“We live in rhythms and cycles, which is how nature moves,” she said. “That’s how God moves.”
Alice Walker’s novel, The Color Purple, conveys the notion that God wants people to listen to him and notice the fruits of his labor on Earth. Scott quoted an excerpt from Walker’s novel.
“I think it makes God mad if you walk by the color purple in a field somewhere and don’t notice it,” Scott read. “People think pleasing God is all God care about, but any fool living in the world can see it always trying to please us back.”
Scott “met” Merton, the subject of her most recent book, in December 2011 as she read a passage from his book Conjectures of a Guilty Bystander.
“Hearing those words, to put it simply, set my world on fire,” Scott said.
She quoted from the section “The Night Spirit and the Dawn Air.” The story depicted birds of dawn, rather than singing a song, asking a question in chirps. They asked if it was time for them to be, and when they knew it was, they fully awoke in flight and harmony.
“I heard those words. And suddenly, I wanted to be outside at the crack of dawn, eager to hear the sense of the voice of the creator spirit, giving the waking birds that vital message. … I wanted God to tell me it was time to be,” Scott said. “I too wanted to hear and understand the message that Merton goes on to say. He says, ‘Here is an unspeakable secret. Paradise is all around us. And we do not understand.’ I felt something opened up in my whole being. It felt immense and small at the same time. Because it felt like one word: Yes.”
In December 2019 after Scott’s mother died, she traveled to visit the Abbey of Gethsemani, Merton’s Kentucky monastery, in the rain.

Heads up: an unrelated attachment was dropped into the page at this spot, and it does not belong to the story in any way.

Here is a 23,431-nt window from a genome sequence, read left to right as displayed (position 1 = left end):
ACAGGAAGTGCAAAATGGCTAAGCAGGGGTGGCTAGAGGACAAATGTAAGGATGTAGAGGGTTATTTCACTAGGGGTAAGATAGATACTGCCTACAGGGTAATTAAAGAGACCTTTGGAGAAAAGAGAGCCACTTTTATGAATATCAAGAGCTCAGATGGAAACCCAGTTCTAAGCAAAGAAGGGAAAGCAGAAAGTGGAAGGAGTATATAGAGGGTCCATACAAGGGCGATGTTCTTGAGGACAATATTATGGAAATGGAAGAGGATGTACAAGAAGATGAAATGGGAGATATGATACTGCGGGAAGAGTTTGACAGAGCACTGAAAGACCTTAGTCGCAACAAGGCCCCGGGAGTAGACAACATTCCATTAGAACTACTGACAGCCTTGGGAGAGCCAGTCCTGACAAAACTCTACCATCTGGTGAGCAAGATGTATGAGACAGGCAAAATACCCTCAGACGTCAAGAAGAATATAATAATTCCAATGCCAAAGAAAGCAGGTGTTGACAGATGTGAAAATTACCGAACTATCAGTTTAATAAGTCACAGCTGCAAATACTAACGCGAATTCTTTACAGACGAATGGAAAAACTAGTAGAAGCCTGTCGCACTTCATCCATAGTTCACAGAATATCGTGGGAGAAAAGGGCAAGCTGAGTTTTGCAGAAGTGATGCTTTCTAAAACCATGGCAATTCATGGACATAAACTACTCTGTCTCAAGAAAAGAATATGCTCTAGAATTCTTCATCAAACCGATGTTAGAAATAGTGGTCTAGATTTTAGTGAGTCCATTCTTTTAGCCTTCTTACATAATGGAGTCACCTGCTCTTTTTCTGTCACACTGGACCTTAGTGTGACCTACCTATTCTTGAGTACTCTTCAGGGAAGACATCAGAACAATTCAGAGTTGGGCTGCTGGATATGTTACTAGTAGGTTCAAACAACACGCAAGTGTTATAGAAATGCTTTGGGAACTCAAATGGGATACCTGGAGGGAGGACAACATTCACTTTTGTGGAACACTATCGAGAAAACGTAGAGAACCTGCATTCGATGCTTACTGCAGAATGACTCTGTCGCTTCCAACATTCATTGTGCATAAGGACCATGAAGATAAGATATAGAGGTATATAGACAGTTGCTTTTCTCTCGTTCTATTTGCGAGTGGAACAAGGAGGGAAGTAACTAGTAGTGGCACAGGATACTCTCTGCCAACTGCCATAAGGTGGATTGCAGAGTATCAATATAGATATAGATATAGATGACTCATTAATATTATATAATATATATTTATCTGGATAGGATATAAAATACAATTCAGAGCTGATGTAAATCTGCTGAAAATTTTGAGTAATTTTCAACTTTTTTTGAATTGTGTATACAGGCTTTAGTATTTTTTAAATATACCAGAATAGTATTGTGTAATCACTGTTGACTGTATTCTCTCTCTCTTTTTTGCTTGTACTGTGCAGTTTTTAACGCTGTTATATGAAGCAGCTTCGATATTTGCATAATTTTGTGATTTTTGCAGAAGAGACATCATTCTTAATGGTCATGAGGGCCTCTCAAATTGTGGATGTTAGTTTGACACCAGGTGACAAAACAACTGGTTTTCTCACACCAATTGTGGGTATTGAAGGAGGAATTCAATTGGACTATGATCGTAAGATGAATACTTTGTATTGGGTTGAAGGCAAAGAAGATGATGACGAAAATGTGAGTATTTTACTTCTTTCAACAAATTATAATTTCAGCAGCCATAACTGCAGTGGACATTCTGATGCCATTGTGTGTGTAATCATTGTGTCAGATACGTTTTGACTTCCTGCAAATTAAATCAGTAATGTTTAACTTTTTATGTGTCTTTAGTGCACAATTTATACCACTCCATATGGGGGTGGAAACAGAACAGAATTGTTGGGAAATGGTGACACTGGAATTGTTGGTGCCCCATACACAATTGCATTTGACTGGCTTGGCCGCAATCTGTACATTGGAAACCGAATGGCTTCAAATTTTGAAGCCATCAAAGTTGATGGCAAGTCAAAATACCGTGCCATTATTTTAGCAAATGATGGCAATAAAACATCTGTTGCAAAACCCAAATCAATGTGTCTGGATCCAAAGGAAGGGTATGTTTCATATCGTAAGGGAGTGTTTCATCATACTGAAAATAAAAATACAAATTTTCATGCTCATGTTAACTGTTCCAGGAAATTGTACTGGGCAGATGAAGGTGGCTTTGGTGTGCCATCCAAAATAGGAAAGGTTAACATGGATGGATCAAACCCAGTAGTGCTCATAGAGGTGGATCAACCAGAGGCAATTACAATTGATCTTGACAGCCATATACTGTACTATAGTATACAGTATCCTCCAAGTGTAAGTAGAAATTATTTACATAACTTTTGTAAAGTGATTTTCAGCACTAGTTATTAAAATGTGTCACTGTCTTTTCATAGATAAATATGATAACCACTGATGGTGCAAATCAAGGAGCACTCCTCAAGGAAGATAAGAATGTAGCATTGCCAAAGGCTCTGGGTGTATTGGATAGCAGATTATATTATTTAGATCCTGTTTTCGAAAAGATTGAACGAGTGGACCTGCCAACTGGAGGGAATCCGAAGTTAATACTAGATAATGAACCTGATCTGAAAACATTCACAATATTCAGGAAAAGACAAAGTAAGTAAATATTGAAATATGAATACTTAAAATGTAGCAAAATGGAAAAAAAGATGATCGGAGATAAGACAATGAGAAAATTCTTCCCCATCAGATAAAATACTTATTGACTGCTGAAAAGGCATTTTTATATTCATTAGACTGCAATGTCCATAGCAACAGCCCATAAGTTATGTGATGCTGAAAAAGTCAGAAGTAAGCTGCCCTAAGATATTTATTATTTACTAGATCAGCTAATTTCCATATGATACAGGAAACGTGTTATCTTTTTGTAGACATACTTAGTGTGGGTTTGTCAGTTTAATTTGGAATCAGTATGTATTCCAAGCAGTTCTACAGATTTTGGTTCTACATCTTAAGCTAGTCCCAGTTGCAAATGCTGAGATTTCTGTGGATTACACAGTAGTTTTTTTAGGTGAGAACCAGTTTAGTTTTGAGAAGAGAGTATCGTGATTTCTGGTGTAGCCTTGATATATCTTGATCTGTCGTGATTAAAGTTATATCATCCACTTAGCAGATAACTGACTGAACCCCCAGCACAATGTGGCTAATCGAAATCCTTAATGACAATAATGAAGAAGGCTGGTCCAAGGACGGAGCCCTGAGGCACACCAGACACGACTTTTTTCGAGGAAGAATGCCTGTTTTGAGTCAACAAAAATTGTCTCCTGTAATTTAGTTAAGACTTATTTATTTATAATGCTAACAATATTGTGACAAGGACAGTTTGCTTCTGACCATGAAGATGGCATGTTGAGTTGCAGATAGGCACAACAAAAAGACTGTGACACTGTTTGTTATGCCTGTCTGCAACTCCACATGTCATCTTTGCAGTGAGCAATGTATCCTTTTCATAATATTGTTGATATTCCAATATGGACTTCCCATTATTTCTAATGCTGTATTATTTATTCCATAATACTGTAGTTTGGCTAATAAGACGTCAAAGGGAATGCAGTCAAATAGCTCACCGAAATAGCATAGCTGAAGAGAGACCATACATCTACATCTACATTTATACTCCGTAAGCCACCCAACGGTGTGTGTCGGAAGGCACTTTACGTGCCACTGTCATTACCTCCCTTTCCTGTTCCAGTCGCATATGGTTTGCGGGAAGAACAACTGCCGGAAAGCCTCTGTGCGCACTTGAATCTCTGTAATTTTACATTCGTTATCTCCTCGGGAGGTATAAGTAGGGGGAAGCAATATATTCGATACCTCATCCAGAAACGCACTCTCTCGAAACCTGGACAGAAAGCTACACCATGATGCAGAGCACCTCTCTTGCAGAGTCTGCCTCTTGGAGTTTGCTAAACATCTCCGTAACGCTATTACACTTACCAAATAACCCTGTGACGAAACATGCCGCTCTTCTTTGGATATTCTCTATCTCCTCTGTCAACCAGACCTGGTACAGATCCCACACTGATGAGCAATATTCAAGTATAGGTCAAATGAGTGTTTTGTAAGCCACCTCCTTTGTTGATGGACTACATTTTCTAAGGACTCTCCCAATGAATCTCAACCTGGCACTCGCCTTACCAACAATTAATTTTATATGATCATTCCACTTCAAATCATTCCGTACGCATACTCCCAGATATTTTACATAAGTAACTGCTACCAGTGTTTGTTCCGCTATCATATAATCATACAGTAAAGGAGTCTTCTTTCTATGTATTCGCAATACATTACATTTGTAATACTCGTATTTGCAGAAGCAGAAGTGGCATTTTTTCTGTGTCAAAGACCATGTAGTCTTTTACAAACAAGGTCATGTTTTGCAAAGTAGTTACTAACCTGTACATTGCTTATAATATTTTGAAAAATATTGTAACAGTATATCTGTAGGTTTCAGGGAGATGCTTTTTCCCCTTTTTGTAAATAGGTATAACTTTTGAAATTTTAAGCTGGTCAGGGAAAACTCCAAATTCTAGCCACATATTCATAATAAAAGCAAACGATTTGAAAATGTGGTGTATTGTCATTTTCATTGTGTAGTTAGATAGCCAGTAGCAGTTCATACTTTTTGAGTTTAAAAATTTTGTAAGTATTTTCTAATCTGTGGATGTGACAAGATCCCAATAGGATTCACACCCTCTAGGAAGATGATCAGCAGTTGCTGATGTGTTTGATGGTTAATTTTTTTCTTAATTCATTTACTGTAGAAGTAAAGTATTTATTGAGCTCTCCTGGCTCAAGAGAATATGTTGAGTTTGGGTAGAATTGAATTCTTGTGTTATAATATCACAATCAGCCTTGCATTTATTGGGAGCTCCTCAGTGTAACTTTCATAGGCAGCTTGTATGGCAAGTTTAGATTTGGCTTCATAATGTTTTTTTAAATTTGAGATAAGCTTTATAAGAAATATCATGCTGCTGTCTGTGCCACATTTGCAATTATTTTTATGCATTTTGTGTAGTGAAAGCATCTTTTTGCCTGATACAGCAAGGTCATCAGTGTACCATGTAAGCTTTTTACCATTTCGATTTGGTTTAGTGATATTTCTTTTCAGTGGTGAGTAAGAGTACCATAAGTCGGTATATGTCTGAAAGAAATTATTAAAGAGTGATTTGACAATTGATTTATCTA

“December has become a tough month to navigate,” she said. “The days marked by decline in loss — the anniversary of the Sandy Hook shooting, my father’s final decline, which had begun in December of 1990. The same for two dear friends: Katie in 2017 and Rob in 2019. Now my mother was newly gone.”
The month of December was also tumultuous, yet pivotal, for Merton’s life.
“He had entered the Abbey on Dec. 10, 1941,” Scott said. “In December 1959, he received a discouraging note from Rome, denying his request to move to a Mexican monastery. He died on Dec. 10, 1968.”
Scott’s journey to the Abbey was deeply personal, as Merton’s words illustrated a true reviving of life when describing the nature that surrounded him. But he was not always allowed to be one with nature. In fact, the first eight years of his life at the monastery were spent behind the Abbey’s walls.
“When Merton first arrived, monks were not allowed outside the walls except for work assignments,” Scott said. “His days were spent in cycles of prayer, study and writing. Even today on the monastery’s website, a note to the visitors reads, ‘We ask that you bear in mind that the monastic life is lived as a separation from the world.’ ”
But on June 27, 1949, Merton was unexpectedly granted permission to go into the woods alone to seek solitude and silence.
“On that day, his writing and his spiritual reality changed forever,” Scott said. “It is a known fact that going outside and being in nature is good for us. But what Merton experienced that day went beyond taking a hike and beyond simply stopping to smell the roses. Merton’s heart didn’t soar, profoundly touched, because he took a walk. He felt something out there.”